Dinner In America receives critical acclaim for NC native

Kirt Manion
Nebraska City News-Press

Award winning director and Nebraska City native Adam Rehmeier honors the creative process.

It was that process, long, taxing, and all encompassing, but always satisfying, which yielded an award winning cinematic release in Dinner In America.

How long? From original idea to final product, its 14 years tracking backward in time to Nebraska City on a wintery night in 2006.

The cadence of a winter walk started a magical journey for Rehmeier. He remembers the night, the snow and the crunch under foot. Those were the sounds that led him and inspired him to first conceive of one of the main characters in the film—Simon.

Adam returned from the walk to his parent’s home in Nebraska City.

Rehmeier is the son of Nebraska Citians Randall and Candace Rehmeier.  

It was there that the first notes were taken and the first step completed.

It all ended with a story about characters named Simon, played by Kyle Gallner; and Patty, played by Emily Skeggs.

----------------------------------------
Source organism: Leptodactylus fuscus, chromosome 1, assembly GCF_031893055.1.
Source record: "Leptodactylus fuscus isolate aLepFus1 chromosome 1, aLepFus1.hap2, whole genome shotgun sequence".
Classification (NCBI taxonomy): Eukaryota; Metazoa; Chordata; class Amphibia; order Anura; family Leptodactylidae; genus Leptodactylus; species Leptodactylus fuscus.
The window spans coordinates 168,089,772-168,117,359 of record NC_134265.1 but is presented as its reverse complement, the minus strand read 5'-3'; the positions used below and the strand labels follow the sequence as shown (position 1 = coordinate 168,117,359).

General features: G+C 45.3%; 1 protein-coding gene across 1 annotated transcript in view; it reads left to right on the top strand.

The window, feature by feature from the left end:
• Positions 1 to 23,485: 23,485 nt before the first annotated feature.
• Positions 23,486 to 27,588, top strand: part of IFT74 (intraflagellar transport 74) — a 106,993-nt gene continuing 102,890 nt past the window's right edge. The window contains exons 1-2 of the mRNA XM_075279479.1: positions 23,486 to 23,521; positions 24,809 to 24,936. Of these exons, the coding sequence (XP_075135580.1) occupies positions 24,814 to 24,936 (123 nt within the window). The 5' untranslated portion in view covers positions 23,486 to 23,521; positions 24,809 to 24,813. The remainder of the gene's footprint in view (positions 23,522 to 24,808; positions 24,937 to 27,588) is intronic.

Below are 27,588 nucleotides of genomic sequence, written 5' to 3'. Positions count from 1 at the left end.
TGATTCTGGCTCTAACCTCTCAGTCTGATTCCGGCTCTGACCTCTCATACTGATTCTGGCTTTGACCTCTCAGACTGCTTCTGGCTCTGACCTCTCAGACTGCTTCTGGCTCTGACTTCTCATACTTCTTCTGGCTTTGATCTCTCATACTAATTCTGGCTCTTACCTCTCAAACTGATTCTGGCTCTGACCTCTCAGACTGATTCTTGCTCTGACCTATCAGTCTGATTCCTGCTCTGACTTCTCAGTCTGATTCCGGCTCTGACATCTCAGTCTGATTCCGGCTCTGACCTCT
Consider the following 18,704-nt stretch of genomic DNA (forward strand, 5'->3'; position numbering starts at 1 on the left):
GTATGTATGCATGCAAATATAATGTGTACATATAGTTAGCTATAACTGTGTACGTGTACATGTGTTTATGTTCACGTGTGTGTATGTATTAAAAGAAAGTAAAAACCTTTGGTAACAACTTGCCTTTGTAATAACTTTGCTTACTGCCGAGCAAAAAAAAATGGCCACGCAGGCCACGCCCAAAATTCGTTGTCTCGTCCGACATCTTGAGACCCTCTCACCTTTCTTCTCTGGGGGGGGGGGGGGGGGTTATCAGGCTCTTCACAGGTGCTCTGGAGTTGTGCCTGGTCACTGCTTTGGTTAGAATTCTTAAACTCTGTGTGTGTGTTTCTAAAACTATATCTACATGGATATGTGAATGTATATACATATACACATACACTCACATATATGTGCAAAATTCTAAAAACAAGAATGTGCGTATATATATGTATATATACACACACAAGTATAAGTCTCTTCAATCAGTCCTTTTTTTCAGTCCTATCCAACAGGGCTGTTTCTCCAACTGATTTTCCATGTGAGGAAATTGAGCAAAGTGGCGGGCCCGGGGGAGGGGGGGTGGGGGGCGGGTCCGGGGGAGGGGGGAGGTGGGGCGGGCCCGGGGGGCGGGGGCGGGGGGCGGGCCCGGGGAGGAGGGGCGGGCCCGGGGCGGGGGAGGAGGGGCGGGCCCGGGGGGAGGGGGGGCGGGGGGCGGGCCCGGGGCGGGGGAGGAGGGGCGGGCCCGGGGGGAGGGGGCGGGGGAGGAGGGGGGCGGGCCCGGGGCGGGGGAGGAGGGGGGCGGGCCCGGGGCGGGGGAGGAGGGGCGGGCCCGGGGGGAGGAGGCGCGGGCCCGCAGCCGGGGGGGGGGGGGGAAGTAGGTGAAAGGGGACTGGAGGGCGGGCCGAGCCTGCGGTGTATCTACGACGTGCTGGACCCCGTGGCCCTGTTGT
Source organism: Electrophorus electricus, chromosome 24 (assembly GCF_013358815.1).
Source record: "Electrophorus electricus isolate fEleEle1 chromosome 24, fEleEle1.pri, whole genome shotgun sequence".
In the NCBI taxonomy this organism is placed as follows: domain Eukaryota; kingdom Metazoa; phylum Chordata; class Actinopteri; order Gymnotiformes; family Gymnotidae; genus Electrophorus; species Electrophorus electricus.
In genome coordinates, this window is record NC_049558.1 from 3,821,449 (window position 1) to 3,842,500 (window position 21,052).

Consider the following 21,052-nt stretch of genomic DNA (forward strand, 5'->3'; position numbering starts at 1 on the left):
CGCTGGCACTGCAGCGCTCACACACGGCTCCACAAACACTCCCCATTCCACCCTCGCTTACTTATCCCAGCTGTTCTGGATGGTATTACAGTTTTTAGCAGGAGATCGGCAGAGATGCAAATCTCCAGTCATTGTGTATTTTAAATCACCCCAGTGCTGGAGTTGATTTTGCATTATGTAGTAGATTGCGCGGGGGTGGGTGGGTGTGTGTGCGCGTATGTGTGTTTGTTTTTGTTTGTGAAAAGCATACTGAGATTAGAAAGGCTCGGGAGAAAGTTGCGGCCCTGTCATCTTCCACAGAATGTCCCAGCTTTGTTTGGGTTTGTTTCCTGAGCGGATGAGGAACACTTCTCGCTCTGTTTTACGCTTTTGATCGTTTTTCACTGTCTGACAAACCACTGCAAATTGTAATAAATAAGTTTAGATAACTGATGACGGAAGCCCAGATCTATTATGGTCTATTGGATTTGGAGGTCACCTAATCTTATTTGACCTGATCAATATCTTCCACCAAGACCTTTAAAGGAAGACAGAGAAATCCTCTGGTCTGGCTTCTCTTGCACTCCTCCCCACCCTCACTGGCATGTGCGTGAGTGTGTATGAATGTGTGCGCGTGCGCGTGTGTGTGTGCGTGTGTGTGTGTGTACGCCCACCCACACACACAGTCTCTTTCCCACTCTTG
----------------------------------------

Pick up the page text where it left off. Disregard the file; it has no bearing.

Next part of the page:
“It’s an underdog story about two misfits who find each other through music,” Rehmeier said. “It’s for a crowd that probably won’t respond to When Harry Met Sally.”

The summary of the film, courtesy of the Internet Movie DataBase, describes the work as a story about on-the-lam punk rocker and a young woman obsessed with his band. The two unexpectedly fall in love and go on an epic journey together through America's decaying Midwestern suburbs.

It’s completed now. And it’s getting noticed. It was one of 16 films nominated for one of the most illustrious awards in filmmaking at the Sundance Film Festival. The film has won awards at three film festivals so far. Rehmeier received an award for his work in directing.

All of that momentum and all of that creative energy. Now it may seem like this was the only way the story could end.

But none of it was guaranteed.

It goes back to that creative process.

Pick your analogy here. Many would work.

Rehmeier is always hatching ideas, working on projects. Maybe the creative process is comparable to a fishing trip. Get multiple lines in the water and see if you can get a bite. Or a garden works too—the seeds being ideas.